TOKYO TRIBE: The Manga In The Madness

Sion Sono’s Tokyo Tribe premieres tonight and it looks to be a swell affair all around–gangs, fights, musical numbers. Like West Side Story if it were set in a near future, dystopian Tokyo with by Japanese hip-hop artists like Young Dias, Simon, Y’s, MC Sho, Ego and Loota instead of Stephen Sondheim and Leonard Bernstein (aka, MC Double S and DJ Lenny).

But Tokyo Tribe got its start in the silent world of manga. It’s adapted from Santa Inoue‘s manga Tokyo Tribe 2, also called Tokyo Tribes in TokyoPop’s English edition. But there is a Tokyo Tribe 1 (aka, Tokyo Tribe). It’s a one volume story published in 1993. (I hope that clears up any confusion). Tokyo Tribe 2 (aka, Tokyo Tribe Deux) carries on the story of a hip-hop influenced, dystopian, gang-controlled Tokyo after riots in Shibuya. Inoue completed Tokyo Tribe 3 in 2012 so if you’re just starting, there’s still plenty to read. And you can read and watch in style wearing his Inoue’s line of Santastic! clothes and accessories.

When you’re a Hand, You’re a Hand all the way
       

Tokyo Tribe isn’t the first live action manga adaptation to play Midnight Madness. Fudoh: The New Generation (1997) was Takashi Miike‘s first of many films at Midnight Madness. It was also adapted from Hitoshi Tanimura’s manga Fudō: Gokudō Sengokushi. High school student Riki Fudoh (Shosuke Tanihara) is looking to avenge his brother’s death with the help of his highly trained high school assassin friends.

Riki Fudoh politely asks you to help him with his social studies homework.
 

There have been subsequent live action films about Riki Fudoh’s high school hijinx, and by “hijinx,” I mean organized crime capers and assassinations. But Miike didn’t direct them.

Miike’s Ichi The Killer (2001)was also adapted from Hideo Yamamoto‘s manga. Ichi  (Nao Ōmori) is a very talented, incredibly brutal contract killer conflicted about his desires. As so many people often do, he ends up in trouble with the Kabukicho yakuza. Ichi is pursued by yakuza lieutenant Kakihara (Tadanobu Asano) who is as masochistic as Ichi is sadistic and would very much like to know who killed his boss.

Ah, love.
 

(Incidentally, Miike doesn’t have a film at Midnight Madness this year, but his new movie, Over Your Dead Body is playing the Vanguard program. Just sayin’).

In 2008, Toshio Lee‘s Detroit Metal City brought the full power of Metal to Midnight Madness.  Soichi Negishi wants to play adorable Swedish-influenced pop songs, but finds fame as the front man for Death Metal band DMC, Johannes Krauser II. There are shenanigans and a music battle with Jack iLL Dark (Gene Simmons) as Negishi as comes to terms with a talent he doesn’t want. Negishi is played by Kenichi Matsuyama, who also starred in live action manga adaptations including: Death Note; Gantz; and Kamui Gaiden. Detroit Metal City was adapted from Kiminori Wakasugi‘s story.originally serialized in the magazine, Young Animal. Go to DMC!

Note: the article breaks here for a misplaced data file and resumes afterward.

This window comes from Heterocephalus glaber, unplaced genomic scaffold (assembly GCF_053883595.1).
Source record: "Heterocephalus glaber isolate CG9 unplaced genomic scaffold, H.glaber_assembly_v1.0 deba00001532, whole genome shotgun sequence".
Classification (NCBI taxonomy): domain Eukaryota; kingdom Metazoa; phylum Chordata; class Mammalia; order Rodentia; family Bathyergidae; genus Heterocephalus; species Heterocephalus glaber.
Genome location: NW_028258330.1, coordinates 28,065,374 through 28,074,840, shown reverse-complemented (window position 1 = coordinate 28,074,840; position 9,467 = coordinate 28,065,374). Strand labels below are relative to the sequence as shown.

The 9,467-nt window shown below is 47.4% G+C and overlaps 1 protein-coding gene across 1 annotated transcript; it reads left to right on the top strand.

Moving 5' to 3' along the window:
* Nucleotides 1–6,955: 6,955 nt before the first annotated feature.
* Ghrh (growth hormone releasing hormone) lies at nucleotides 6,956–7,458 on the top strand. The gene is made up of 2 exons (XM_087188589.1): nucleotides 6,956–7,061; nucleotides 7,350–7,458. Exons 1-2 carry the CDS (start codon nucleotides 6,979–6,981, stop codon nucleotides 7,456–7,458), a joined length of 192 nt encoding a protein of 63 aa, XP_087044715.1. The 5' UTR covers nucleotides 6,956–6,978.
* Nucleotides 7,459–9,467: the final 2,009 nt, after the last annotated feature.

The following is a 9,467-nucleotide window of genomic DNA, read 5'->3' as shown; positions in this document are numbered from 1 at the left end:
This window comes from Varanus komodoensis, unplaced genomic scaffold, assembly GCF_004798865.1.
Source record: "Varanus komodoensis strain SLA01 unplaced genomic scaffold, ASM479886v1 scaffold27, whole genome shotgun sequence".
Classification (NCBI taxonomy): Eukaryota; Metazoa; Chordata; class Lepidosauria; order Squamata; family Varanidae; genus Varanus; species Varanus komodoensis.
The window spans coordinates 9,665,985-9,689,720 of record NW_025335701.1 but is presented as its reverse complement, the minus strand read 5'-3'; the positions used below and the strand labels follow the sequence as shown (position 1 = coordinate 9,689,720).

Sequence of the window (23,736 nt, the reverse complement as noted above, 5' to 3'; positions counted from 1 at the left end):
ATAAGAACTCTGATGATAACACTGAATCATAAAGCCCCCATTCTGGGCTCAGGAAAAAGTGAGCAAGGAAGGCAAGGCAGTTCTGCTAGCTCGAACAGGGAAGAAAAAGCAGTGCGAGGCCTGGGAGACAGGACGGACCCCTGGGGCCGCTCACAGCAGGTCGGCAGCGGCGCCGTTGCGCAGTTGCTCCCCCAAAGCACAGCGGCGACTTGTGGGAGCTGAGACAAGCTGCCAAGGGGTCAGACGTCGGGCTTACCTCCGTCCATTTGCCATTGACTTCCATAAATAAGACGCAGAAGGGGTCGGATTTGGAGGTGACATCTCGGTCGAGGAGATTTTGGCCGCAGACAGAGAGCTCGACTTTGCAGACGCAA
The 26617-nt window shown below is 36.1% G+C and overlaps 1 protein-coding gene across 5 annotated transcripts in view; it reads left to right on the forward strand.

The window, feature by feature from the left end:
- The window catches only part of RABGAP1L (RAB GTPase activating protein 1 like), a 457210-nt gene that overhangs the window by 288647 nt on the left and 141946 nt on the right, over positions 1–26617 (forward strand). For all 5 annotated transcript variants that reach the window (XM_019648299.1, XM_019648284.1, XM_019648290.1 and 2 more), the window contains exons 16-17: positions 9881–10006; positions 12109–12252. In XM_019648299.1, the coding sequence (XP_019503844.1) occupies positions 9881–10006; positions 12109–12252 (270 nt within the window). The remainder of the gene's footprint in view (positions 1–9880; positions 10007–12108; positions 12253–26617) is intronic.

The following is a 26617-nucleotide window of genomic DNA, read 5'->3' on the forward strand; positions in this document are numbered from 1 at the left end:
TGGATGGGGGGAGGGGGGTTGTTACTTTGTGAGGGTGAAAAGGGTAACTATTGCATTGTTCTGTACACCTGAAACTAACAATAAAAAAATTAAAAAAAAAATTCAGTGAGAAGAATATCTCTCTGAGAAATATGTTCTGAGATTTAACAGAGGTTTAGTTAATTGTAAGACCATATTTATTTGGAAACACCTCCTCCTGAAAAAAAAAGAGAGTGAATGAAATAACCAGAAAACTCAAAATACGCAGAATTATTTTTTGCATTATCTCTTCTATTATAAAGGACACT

“And for our encore–Swedish-influenced indie pop songs!”
 

Shimako Sato‘s Wizard of DarknessEko Eko Azarak played Midnight Madness way back in the Olden Times of 1995. It’s based on the manga Eko Eko Azarak by Shinichi Koga. As in Fudoh, there are high school hijinx as Misa (Kimika Yoshino from Miike’s Gozu) investigates mysterious happenings and tries to save herself and her classmates from ancient evil. By hijinx, I mean, graphic, horrible murders that might be human sacrifice.

Misa takes no guff from ancient evil.
 

Tokyo Zombie (2005) didn’t play Midnight Madness, but I’m including it because I like it and it stars MM Alumni Tadanobu Asano (Ichi the Killer) and Shō Aikawa (Gozu; Zebraman) as Fumio and Mitsuo, a pair of jiujitsu afficionados in the middle of a zombie apocalypse. It’s based on Yusaku Hanakuma‘s eponymous single volume manga.

Taking care of business in a the grocery store.
 

So sharpen up your evil-smiting sword, plot your revenge carefully, ready your most awesome moves and show up for the latest live action manga to enter into the Madness, Tokyo Tribe!

[Really, leave your swords at home. And please take your righteous revenge elsewhere. People are just trying to enjoy a movie here. Bring some manga to read in line instead. ~The Editor].

TOKYO TRIBE screening times:

Thu. Sept. 4th, 11:59 PM, RYERSON

Fri. Sept. 5th, 10:00 PM, SCOTIABANK 8

Sun. Sept. 14th, 3:30 PM, LIGHTBOX 3

And the screening times for Takashi Miike’s OVER YOUR DEAD BODY:

Thurs., Sept. 11, Ryerson 6:00 PM

Fri., Sept. 12, The Bloor Hot Docs Cinema 9:00 PM

Sat., Sept. 13, TIFF Bell Lightbox 2 6:30 PM

Originally published on the Toronto International Film Festival’s Midnight Madness Program Blog.

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